How to Make Your Own Fishing Net

How to Make Your Own Fishing Net
Fishing equipment can be as complicated or as simple as you want it to be. At its most basic, it consists of a pole, line, a hook and bait. But even at its simplest, a good net can minimize awkward plunges and fights to get that fish the last few feet. Nets are available commercially, but you can also make your own with some simple materials. The advantage of making your own net is that you get the size and depth that you need for a fraction of the cost of buying one.

Instructions

Difficulty: Moderately Easy

Making a Fishing Net

Things You’ll Need:
  • Discarded tennis racket, snowshoe or butterfly net depending on size and strength that you will need One or two yards of netting Newsprint Scissors Nylon thread Pins Sewing needle Binding Optional: Sewing machine
  • Discarded tennis racket, snowshoe or butterfly net depending on size and strength that you will need
  • One or two yards of netting
  • Newsprint
  • Scissors
  • Nylon thread
  • Pins
  • Sewing needle
  • Binding
  • Optional: Sewing machine
Step 1
Measure the diameter of your net form (the racket or snowshoe). Determine the depth of the net. You'll want it to be a minimum of twice the diameter. Add three inches to this measurement, and draw a pattern on newsprint and cut it out.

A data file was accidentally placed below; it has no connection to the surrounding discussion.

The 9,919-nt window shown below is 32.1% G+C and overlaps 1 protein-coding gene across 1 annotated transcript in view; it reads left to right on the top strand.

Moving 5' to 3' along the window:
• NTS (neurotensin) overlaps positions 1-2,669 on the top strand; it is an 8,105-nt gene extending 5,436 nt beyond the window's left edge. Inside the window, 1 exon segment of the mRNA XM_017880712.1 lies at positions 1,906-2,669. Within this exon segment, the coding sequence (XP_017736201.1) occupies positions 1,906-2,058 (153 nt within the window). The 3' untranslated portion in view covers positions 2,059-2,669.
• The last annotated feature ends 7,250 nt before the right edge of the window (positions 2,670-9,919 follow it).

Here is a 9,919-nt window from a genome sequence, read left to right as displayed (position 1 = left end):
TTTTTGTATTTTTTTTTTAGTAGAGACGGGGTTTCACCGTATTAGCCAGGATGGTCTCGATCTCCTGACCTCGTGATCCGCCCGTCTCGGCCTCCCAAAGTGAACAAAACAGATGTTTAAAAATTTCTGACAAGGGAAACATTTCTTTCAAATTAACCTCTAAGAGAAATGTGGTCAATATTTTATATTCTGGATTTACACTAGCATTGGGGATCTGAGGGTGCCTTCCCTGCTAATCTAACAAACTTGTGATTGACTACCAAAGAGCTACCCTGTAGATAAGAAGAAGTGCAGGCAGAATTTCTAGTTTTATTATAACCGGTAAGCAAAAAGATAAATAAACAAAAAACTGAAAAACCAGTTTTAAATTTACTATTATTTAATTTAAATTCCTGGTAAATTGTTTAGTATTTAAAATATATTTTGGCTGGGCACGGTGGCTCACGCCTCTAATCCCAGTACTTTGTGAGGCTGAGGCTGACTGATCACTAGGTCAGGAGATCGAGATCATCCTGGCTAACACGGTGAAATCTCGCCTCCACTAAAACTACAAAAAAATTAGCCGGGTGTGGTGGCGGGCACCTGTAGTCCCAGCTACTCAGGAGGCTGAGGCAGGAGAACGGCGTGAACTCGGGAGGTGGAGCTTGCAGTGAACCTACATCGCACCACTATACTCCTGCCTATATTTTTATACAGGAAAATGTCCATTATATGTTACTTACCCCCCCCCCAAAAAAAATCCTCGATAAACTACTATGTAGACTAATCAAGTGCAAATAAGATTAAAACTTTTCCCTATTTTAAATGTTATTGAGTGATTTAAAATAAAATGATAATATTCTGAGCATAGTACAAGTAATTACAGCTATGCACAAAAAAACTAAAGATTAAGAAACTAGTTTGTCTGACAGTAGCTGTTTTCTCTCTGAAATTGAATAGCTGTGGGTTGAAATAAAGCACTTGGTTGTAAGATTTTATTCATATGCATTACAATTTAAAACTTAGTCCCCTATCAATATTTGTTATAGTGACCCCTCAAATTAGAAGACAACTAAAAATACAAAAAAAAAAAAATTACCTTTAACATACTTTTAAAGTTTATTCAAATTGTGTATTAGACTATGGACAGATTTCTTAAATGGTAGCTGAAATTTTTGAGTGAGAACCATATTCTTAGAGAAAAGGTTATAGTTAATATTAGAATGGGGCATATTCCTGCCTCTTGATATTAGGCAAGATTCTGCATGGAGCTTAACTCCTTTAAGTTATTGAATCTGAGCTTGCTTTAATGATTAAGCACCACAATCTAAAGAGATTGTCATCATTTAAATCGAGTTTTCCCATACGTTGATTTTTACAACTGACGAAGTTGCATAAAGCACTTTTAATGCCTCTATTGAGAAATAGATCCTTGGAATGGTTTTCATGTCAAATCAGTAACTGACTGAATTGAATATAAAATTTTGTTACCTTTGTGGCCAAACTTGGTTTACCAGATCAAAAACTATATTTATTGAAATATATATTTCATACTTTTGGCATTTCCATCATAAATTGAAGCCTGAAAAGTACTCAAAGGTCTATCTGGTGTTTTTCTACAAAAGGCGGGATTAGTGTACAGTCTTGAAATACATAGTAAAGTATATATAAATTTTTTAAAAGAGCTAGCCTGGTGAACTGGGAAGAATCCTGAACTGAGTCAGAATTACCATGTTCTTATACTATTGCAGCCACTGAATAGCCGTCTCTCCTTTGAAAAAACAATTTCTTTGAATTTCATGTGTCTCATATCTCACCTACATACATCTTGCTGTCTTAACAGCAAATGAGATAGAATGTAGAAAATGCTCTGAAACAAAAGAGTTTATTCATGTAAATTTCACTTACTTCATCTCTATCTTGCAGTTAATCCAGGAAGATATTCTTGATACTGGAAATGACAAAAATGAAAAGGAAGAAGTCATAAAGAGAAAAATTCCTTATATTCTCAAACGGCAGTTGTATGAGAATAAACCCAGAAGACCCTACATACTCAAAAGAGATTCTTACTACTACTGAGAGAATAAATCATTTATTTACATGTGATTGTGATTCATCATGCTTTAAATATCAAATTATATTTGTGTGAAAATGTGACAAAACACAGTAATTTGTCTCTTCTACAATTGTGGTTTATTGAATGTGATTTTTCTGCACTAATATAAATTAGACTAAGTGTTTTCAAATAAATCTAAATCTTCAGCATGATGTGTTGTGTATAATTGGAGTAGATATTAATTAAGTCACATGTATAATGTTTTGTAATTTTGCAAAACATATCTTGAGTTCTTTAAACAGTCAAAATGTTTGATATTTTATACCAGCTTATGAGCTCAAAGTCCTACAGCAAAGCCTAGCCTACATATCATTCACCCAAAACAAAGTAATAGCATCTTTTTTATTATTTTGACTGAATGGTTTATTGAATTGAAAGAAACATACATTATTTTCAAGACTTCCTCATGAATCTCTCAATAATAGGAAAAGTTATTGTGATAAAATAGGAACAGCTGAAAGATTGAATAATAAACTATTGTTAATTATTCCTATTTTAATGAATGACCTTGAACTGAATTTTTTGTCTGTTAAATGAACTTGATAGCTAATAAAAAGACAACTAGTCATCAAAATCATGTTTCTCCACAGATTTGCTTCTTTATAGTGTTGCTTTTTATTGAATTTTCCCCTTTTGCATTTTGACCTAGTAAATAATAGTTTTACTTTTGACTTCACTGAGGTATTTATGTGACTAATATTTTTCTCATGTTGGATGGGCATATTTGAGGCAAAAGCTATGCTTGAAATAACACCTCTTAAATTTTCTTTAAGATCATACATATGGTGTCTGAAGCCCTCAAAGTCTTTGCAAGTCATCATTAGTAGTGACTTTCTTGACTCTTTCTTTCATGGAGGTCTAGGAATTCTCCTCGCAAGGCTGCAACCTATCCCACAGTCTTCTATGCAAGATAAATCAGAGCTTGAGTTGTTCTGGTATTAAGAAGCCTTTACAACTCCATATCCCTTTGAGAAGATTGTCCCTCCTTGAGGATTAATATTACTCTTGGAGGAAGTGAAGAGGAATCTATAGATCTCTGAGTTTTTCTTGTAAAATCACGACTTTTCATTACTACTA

Step 2
Fold the netting in half so that you have a double layer. Place the pattern on top of the netting and pin the pieces together. Cut the netting by following the pattern.
Step 3
Sew the binding to the top portion of the netting. It should fold over the netting to form a solid edge.
Step 4
Sew the two halves of the netting together so that you have a bag shape.
Step 5
Place the net bag so that it is on the inside of the form. Pull the edge with the binding over the form so that it meets the netting from the other side. Hand sew the pieces together.

Tips & Warnings

 
If you can't find a racket or snowshoe for a form, you can build your own out of a flexible material and a broom handle.
 
Test your net for strength before using it for fishing. It pays to sew the seams and edges twice for extra strength.

Article Written By Catherine Rayburn-Trobaug

Catherine Rayburn-Trobaugh has been a writer and college writing professor since 1992. She has written for international companies, published numerous feature articles in the "Wilmington News-Journal," and won writing contests for her poetry and fiction. Rayburn-Trobaugh earned a Master of Arts in English from Wright State University.

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